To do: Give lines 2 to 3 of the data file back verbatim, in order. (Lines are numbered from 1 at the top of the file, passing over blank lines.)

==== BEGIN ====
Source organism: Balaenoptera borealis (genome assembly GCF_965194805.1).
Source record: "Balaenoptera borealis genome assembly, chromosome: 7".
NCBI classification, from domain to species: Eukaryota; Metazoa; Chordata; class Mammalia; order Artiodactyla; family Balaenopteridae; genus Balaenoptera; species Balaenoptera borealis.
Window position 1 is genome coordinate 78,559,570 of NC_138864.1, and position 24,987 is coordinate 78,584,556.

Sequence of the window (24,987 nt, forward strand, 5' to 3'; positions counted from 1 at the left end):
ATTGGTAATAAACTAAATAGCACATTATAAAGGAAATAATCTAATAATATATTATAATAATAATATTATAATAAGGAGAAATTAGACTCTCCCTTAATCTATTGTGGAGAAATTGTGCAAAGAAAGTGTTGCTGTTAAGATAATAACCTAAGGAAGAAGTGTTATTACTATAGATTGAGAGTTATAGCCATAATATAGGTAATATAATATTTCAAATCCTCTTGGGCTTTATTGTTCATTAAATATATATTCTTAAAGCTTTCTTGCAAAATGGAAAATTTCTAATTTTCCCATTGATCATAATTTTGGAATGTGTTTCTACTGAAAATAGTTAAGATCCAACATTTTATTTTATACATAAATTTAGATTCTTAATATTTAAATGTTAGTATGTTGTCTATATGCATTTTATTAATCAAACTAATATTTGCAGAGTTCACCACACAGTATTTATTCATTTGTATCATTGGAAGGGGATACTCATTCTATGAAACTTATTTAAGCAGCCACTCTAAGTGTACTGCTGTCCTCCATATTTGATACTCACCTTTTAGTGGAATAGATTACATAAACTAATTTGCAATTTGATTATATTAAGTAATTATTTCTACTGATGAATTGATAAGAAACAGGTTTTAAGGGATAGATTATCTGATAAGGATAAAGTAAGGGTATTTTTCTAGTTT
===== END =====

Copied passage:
Source record: "Balaenoptera borealis genome assembly, chromosome: 7".
NCBI classification, from domain to species: Eukaryota; Metazoa; Chordata; class Mammalia; order Artiodactyla; family Balaenopteridae; genus Balaenoptera; species Balaenoptera borealis.